May 25, 2023 by Dave Lutz
“Support” de Lorenzo Quinn, artiste italien,
Key vendors who service the events industry lost a great deal of experienced talent during the pandemic and they haven’t fully restaffed. Here’s how event organizers can ensure they are still getting the service they require.
Catering and convention services managers, AV/production project managers/producers, general service contractors, and housing and registration service providers — these are the professionals who keep events humming. But during the pandemic, many account and project managers were laid off and took their skills to a different industry, changed careers, or retired, resulting in a significant talent gap.
At the same time, event planners have never had more organizational pressure to deliver meetings with increased attendance, revenue, and resulting net income. At times, these priorities compete against training inexperienced — or fixing issues with — vendors. Planner frustrations include:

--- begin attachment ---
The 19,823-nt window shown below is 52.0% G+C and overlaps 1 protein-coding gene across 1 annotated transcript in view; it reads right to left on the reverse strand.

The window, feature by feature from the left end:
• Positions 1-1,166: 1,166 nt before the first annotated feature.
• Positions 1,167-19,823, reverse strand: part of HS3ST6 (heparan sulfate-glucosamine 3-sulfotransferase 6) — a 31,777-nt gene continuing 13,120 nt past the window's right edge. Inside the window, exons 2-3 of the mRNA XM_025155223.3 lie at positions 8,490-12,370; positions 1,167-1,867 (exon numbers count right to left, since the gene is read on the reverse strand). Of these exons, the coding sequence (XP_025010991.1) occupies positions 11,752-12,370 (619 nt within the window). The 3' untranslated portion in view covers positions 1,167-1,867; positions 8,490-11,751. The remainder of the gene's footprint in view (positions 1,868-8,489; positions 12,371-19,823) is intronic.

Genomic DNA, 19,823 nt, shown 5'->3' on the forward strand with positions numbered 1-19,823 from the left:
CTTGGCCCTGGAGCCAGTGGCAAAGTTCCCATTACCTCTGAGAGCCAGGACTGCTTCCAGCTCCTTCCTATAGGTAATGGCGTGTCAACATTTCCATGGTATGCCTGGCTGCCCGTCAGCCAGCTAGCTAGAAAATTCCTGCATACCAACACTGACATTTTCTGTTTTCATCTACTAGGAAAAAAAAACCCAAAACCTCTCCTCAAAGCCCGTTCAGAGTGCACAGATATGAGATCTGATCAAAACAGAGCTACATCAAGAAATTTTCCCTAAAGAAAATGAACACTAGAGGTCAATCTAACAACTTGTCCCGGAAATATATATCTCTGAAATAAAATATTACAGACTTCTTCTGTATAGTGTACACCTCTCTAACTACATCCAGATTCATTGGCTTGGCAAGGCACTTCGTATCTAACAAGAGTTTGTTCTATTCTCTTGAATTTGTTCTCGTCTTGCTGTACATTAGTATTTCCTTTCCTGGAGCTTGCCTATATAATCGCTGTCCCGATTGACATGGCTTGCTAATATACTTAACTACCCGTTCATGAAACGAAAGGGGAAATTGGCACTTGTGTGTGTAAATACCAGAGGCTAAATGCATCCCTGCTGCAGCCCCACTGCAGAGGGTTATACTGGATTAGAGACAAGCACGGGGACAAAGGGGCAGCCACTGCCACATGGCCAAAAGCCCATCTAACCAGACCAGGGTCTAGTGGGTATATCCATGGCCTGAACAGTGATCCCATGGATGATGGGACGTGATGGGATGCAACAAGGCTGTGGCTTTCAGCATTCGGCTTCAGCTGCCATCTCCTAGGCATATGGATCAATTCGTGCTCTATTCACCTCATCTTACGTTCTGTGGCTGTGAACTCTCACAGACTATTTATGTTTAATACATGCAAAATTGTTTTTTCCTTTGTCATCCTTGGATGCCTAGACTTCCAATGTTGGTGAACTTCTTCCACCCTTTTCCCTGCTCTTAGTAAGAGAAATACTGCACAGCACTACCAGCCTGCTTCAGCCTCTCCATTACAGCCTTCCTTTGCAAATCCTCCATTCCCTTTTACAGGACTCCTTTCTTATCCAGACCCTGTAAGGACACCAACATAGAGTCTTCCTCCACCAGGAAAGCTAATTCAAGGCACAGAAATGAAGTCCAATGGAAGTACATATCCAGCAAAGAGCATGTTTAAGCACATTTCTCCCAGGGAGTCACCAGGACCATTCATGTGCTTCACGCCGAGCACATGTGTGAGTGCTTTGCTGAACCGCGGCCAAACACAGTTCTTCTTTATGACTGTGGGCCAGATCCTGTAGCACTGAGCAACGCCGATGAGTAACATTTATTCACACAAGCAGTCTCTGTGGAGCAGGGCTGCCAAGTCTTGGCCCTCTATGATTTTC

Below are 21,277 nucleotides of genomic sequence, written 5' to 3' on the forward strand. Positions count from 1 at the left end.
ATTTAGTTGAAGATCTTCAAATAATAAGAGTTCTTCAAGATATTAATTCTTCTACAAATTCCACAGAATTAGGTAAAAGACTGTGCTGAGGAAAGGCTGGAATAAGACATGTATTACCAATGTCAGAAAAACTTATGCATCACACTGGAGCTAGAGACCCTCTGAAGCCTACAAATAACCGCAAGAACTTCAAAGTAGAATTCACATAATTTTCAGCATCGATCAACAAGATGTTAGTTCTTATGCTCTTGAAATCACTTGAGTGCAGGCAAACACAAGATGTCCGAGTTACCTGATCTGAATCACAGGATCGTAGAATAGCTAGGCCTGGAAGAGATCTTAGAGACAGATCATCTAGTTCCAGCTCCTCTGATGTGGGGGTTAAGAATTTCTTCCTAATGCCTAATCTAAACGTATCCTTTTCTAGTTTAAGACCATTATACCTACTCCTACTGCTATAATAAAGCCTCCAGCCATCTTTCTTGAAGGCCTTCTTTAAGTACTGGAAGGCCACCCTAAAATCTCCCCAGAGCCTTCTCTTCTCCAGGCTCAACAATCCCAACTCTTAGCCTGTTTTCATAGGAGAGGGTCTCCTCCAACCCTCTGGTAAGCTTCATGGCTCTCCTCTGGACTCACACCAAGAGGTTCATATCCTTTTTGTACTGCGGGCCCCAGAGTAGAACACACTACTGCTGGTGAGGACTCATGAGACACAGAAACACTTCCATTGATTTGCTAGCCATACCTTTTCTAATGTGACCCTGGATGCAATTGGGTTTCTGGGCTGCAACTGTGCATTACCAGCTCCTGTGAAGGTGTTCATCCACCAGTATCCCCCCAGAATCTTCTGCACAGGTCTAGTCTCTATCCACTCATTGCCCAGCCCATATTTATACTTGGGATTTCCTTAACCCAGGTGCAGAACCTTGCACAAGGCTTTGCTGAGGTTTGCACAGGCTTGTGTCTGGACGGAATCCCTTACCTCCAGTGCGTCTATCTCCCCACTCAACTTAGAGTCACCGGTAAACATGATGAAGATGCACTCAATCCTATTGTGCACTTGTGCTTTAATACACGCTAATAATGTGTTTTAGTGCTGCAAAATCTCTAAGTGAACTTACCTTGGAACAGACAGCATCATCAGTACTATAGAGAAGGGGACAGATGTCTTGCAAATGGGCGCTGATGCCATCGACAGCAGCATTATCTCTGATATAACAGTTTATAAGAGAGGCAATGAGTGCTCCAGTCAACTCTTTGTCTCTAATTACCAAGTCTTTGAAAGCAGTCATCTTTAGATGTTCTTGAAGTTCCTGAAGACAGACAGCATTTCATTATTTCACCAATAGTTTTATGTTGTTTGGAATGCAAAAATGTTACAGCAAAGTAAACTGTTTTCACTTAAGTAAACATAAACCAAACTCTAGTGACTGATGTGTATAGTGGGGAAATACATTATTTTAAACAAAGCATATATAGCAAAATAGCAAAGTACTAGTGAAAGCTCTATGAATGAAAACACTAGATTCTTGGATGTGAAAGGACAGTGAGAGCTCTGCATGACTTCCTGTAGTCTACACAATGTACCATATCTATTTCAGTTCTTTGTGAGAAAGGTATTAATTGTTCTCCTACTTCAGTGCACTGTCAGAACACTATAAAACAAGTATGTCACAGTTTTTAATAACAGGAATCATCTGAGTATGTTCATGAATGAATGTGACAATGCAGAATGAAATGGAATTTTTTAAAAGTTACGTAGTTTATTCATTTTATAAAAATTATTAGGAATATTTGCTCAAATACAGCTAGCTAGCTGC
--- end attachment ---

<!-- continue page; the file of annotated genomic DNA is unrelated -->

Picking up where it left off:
As for vendors, many face headwinds as they work to rebuild their service delivery teams. Today, more than ever, these vendors are competing for talent from other industries offering more competitive salaries and work flexibility. Experienced staff are stressed and are juggling more clients than ever before. Training and onboarding of new team members often takes months.
Last month, a group of experienced meeting professionals brainstormed solutions. Here are some of their recommendations:
One of the most important tactics a meeting professional can use to proactively manage key vendors is to set expectations during the planning kick-off call.
Adapted from Dave’s Forward Thinking column in PCMA’s Convene. Reprinted with permission of Convene, the magazine of the Professional Convention Management Association. ©2023.
Filed Under: Event Planning, Event Technology
Your email address will not be published. Required fields are marked *